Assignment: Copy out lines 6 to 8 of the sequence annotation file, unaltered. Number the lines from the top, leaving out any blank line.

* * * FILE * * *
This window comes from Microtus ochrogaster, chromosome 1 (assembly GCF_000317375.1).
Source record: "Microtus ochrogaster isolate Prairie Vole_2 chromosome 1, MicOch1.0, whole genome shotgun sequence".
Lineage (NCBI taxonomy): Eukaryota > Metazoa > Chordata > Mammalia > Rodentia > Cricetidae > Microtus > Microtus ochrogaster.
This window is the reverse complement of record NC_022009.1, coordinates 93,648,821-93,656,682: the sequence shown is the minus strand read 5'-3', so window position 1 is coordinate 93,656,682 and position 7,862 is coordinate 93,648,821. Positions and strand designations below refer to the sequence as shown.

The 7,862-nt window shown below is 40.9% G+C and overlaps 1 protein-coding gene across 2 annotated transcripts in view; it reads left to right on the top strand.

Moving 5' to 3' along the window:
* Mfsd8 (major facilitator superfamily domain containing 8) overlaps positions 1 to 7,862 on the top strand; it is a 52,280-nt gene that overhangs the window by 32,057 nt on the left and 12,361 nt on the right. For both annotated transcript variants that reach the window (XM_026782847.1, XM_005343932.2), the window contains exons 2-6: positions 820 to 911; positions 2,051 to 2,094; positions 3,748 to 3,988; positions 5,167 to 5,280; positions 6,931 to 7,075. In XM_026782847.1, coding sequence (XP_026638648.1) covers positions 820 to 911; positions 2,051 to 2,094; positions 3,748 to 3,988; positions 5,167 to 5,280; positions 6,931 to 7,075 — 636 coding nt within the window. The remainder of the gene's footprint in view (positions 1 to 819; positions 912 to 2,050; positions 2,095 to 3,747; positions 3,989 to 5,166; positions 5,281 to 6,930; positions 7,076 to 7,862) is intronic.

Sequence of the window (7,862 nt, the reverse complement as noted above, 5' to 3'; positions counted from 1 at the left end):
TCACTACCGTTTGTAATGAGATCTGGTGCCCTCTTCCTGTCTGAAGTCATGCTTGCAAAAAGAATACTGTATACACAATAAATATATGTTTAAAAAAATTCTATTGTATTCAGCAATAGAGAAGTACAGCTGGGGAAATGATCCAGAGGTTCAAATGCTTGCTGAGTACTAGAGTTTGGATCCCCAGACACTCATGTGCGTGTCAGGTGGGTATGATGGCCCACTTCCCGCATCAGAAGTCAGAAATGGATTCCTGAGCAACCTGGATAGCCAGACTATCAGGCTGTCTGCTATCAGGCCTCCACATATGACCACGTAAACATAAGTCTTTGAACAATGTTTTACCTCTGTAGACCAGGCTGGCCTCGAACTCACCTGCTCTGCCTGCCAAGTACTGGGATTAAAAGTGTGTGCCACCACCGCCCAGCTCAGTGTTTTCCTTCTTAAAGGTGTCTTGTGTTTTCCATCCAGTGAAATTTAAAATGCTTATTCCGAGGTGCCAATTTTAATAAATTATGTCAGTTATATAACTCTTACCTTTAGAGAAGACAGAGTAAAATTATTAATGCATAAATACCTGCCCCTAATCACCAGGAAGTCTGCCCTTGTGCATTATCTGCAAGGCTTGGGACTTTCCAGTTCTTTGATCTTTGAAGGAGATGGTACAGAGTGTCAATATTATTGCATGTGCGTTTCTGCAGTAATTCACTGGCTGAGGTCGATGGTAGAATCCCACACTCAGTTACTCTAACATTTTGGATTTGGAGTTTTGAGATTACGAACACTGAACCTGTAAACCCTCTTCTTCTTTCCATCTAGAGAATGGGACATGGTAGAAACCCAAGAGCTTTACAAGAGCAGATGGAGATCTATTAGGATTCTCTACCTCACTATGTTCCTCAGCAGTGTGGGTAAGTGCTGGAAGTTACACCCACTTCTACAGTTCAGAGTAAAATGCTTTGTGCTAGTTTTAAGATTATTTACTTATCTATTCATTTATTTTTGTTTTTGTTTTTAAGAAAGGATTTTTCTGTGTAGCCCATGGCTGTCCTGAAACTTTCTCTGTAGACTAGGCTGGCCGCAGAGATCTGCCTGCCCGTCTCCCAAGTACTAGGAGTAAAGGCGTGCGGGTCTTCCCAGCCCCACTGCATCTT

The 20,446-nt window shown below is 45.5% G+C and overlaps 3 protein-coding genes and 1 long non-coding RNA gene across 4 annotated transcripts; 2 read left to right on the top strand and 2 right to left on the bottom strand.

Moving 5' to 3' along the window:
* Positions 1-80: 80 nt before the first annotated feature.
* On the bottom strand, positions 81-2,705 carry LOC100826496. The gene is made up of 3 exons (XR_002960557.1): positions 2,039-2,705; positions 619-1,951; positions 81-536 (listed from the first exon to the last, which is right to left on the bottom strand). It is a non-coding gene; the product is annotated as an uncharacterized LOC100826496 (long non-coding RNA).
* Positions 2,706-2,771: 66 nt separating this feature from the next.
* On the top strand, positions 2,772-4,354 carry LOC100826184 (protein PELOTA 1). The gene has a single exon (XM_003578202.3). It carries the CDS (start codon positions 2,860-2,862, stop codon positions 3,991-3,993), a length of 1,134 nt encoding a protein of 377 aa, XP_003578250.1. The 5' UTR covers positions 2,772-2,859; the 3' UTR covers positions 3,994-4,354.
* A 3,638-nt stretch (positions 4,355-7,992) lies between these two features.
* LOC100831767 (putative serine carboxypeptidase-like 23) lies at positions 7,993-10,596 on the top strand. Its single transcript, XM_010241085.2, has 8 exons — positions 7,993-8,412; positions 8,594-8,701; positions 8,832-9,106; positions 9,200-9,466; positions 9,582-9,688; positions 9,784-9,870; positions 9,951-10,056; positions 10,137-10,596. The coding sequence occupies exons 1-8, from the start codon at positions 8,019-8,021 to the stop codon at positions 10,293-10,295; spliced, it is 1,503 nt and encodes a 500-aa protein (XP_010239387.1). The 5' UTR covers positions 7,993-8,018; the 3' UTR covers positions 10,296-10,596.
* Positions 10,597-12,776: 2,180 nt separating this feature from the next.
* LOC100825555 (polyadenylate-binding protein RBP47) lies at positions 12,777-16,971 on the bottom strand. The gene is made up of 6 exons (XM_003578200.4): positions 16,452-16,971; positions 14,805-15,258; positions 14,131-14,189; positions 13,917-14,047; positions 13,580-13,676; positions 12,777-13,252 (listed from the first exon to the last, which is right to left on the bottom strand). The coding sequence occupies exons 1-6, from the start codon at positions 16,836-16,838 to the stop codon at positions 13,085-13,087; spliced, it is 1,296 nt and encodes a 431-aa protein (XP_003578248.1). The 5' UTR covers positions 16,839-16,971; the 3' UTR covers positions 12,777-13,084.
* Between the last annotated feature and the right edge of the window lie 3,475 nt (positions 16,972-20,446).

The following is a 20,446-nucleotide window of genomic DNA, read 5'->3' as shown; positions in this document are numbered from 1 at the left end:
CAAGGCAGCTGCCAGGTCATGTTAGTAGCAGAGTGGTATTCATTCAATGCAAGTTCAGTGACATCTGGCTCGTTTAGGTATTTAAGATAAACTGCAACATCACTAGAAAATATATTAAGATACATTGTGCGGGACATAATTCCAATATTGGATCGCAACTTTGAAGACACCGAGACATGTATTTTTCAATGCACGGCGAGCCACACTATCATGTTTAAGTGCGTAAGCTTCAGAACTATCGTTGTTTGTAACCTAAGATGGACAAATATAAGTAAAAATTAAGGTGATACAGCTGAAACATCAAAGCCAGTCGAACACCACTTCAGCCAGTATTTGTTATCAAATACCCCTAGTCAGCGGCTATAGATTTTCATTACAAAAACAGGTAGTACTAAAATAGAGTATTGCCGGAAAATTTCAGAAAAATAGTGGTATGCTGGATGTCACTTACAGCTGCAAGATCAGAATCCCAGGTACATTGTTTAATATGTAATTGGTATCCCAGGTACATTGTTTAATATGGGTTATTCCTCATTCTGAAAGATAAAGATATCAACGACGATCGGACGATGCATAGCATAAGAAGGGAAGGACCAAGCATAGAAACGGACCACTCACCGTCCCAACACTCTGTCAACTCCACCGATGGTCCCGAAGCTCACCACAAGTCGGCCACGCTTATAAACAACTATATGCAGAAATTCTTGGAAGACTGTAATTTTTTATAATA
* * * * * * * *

Moving 5' to 3' along the window:
* Mfsd8 (major facilitator superfamily domain containing 8) overlaps positions 1 to 7,862 on the top strand; it is a 52,280-nt gene that overhangs the window by 32,057 nt on the left and 12,361 nt on the right. For both annotated transcript variants that reach the window (XM_026782847.1, XM_005343932.2), the window contains exons 2-6: positions 820 to 911; positions 2,051 to 2,094; positions 3,748 to 3,988; positions 5,167 to 5,280; positions 6,931 to 7,075. In XM_026782847.1, coding sequence (XP_026638648.1) covers positions 820 to 911; positions 2,051 to 2,094; positions 3,748 to 3,988; positions 5,167 to 5,280; positions 6,931 to 7,075 — 636 coding nt within the window. The remainder of the gene's footprint in view (positions 1 to 819; positions 912 to 2,050; positions 2,095 to 3,747; positions 3,989 to 5,166; positions 5,281 to 6,930; positions 7,076 to 7,862) is intronic.

Sequence of the window (7,862 nt, the reverse complement as noted above, 5' to 3'; positions counted from 1 at the left end):